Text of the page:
This is the culmination of a struggle that has lasted more than a decade. Time and again, we faced opposition. Time and again, the measure was defeated or delayed. Time and again we’ve been reminded of the difficulty of building a nation in which we’re all free to live and love as we see fit. But the cause endured and the struggle continued, waged by the family of Matthew Shepard, by the family of James Byrd, by folks who held vigils and led marches, by those who rallied and organized and refused to give up, by the late Senator Ted Kennedy who fought so hard for this legislation — (applause) — and all who toiled for years to reach this day.

You understood that we must stand against crimes that are meant not only to break bones, but to break spirits — not only to inflict harm, but to instill fear. You understand that the rights afforded every citizen under our Constitution mean nothing if we do not protect those rights — both from unjust laws and violent acts. And you understand how necessary this law continues to be.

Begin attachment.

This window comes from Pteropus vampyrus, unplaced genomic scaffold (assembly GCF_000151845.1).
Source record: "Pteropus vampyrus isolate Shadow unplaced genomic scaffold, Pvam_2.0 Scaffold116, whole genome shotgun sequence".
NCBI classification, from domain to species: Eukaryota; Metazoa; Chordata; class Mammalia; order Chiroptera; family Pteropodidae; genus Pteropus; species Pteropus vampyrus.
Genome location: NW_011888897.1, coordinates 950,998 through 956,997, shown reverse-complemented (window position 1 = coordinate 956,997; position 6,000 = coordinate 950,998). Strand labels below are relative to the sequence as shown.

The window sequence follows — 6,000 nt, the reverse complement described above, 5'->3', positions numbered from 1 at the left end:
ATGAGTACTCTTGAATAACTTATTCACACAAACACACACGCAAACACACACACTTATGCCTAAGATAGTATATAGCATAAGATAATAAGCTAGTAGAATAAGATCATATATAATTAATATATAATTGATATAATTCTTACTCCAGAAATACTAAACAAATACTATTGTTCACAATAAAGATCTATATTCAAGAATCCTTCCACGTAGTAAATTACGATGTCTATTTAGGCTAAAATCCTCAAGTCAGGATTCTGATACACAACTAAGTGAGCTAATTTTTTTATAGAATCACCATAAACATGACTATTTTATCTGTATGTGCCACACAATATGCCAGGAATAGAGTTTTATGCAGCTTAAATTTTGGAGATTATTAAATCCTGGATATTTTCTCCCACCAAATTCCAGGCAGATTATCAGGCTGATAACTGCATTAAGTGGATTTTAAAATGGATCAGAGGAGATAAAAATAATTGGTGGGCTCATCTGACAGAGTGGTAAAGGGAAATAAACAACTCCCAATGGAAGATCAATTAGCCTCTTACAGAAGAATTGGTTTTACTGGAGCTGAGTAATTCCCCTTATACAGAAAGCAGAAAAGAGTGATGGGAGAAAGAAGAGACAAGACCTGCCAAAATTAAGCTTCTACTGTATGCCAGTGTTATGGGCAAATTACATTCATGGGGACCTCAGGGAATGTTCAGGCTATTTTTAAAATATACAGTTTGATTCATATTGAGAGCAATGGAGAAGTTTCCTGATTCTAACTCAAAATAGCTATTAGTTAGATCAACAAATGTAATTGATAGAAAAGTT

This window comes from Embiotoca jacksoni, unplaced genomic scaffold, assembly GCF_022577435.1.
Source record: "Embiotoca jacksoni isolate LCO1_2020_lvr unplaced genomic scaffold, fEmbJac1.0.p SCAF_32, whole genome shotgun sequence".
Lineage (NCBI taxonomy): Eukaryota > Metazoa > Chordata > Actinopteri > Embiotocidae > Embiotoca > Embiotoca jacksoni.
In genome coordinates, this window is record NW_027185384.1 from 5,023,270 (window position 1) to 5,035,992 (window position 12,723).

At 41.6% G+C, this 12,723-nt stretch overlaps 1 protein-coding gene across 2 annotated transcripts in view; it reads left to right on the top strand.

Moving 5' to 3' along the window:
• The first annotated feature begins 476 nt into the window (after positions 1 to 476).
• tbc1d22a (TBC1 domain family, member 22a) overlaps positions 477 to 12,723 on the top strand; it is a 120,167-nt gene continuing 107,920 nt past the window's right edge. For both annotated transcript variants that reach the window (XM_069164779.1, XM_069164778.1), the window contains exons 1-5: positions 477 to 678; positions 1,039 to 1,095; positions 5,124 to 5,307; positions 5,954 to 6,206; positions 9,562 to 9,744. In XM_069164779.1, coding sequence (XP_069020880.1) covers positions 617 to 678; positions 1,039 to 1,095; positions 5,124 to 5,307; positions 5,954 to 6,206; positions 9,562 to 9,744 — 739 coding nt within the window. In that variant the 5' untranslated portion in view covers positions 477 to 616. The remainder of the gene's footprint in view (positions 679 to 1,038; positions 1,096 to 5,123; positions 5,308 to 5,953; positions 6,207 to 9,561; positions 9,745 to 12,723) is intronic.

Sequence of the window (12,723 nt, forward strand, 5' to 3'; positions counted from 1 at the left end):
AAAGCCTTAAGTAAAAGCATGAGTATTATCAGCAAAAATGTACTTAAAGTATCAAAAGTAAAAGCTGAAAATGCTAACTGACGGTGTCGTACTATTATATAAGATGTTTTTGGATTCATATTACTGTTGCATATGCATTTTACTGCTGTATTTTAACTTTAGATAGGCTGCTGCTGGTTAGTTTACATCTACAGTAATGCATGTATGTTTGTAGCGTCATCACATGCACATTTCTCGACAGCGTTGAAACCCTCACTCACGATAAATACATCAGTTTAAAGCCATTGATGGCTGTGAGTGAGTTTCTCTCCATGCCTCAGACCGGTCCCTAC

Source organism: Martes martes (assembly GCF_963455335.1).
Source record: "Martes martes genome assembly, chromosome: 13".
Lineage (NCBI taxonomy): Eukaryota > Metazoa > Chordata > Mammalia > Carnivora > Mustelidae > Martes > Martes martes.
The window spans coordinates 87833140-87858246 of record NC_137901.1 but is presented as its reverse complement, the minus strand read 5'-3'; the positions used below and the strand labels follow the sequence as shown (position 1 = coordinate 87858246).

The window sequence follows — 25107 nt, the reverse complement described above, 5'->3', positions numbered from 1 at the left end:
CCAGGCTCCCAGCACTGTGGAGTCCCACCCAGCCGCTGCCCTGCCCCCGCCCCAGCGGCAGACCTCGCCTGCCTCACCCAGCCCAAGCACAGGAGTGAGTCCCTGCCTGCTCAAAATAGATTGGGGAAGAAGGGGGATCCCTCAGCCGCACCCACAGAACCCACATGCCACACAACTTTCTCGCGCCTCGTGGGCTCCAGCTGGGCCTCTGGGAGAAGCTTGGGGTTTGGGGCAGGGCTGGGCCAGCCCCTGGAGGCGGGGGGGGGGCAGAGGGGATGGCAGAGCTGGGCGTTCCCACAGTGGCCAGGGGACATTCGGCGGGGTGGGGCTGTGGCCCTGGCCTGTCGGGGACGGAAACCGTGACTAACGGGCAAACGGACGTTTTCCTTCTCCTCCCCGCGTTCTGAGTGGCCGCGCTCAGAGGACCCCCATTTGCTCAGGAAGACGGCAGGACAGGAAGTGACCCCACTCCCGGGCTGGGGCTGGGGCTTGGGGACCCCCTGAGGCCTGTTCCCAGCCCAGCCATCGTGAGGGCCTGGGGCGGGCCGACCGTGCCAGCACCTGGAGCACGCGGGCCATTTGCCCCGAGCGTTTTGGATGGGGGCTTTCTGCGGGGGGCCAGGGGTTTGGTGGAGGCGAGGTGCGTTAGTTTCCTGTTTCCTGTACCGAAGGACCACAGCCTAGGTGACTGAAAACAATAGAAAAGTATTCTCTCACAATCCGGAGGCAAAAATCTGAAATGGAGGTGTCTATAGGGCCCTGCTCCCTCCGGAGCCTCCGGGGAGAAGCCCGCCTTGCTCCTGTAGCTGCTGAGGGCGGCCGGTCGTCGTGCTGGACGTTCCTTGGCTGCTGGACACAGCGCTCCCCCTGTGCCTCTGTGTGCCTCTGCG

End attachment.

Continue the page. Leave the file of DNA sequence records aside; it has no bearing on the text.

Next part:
In the most recent year for which we have data, the FBI reported roughly 7,600 hate crimes in this country. Over the past 10 years, there were more than 12,000 reported hate crimes based on sexual orientation alone. And we will never know how many incidents were never reported at all.

And that’s why, through this law, we will strengthen the protections against crimes based on the color of your skin, the faith in your heart, or the place of your birth. We will finally add federal protections against crimes based on gender, disability, gender identity, or sexual orientation. (Applause.) And prosecutors will have new tools to work with states in order to prosecute to the fullest those who would perpetrate such crimes. Because no one in America should ever be afraid to walk down the street holding the hands of the person they love. No one in America should be forced to look over their shoulder because of who they are or because they live with a disability.